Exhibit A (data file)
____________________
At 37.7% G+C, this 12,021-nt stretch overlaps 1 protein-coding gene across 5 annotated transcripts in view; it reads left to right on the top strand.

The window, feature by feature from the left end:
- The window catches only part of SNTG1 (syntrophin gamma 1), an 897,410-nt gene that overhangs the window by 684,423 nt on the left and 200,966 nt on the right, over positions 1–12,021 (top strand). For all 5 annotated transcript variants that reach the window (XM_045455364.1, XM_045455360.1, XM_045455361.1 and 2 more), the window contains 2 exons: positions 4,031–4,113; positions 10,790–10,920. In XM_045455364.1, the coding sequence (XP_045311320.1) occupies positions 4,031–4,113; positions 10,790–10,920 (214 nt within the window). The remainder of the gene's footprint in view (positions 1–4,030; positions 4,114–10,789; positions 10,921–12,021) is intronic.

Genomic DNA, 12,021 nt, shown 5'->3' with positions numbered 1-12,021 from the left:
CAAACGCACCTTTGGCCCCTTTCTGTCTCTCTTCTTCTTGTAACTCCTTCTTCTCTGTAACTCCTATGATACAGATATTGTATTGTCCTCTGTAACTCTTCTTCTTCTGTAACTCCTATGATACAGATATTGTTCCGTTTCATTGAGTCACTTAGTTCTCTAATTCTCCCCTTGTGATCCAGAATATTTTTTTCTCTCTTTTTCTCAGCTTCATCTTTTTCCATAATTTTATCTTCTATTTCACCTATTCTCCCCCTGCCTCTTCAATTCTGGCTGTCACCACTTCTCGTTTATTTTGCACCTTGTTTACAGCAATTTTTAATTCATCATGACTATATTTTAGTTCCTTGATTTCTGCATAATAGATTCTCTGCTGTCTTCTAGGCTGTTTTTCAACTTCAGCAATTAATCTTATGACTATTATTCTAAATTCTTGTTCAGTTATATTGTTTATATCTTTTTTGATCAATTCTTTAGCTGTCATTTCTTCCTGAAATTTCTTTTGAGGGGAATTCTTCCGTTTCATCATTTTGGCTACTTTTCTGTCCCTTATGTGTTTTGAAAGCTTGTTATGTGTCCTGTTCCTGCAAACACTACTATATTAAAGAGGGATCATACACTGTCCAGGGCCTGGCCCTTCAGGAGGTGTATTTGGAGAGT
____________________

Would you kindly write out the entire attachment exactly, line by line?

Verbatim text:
At 37.7% G+C, this 12,021-nt stretch overlaps 1 protein-coding gene across 5 annotated transcripts in view; it reads left to right on the top strand.

The window, feature by feature from the left end:
- The window catches only part of SNTG1 (syntrophin gamma 1), an 897,410-nt gene that overhangs the window by 684,423 nt on the left and 200,966 nt on the right, over positions 1–12,021 (top strand). For all 5 annotated transcript variants that reach the window (XM_045455364.1, XM_045455360.1, XM_045455361.1 and 2 more), the window contains 2 exons: positions 4,031–4,113; positions 10,790–10,920. In XM_045455364.1, the coding sequence (XP_045311320.1) occupies positions 4,031–4,113; positions 10,790–10,920 (214 nt within the window). The remainder of the gene's footprint in view (positions 1–4,030; positions 4,114–10,789; positions 10,921–12,021) is intronic.

Genomic DNA, 12,021 nt, shown 5'->3' with positions numbered 1-12,021 from the left:
CAAACGCACCTTTGGCCCCTTTCTGTCTCTCTTCTTCTTGTAACTCCTTCTTCTCTGTAACTCCTATGATACAGATATTGTATTGTCCTCTGTAACTCTTCTTCTTCTGTAACTCCTATGATACAGATATTGTTCCGTTTCATTGAGTCACTTAGTTCTCTAATTCTCCCCTTGTGATCCAGAATATTTTTTTCTCTCTTTTTCTCAGCTTCATCTTTTTCCATAATTTTATCTTCTATTTCACCTATTCTCCCCCTGCCTCTTCAATTCTGGCTGTCACCACTTCTCGTTTATTTTGCACCTTGTTTACAGCAATTTTTAATTCATCATGACTATATTTTAGTTCCTTGATTTCTGCATAATAGATTCTCTGCTGTCTTCTAGGCTGTTTTTCAACTTCAGCAATTAATCTTATGACTATTATTCTAAATTCTTGTTCAGTTATATTGTTTATATCTTTTTTGATCAATTCTTTAGCTGTCATTTCTTCCTGAAATTTCTTTTGAGGGGAATTCTTCCGTTTCATCATTTTGGCTACTTTTCTGTCCCTTATGTGTTTTGAAAGCTTGTTATGTGTCCTGTTCCTGCAAACACTACTATATTAAAGAGGGATCATACACTGTCCAGGGCCTGGCCCTTCAGGAGGTGTATTTGGAGAGT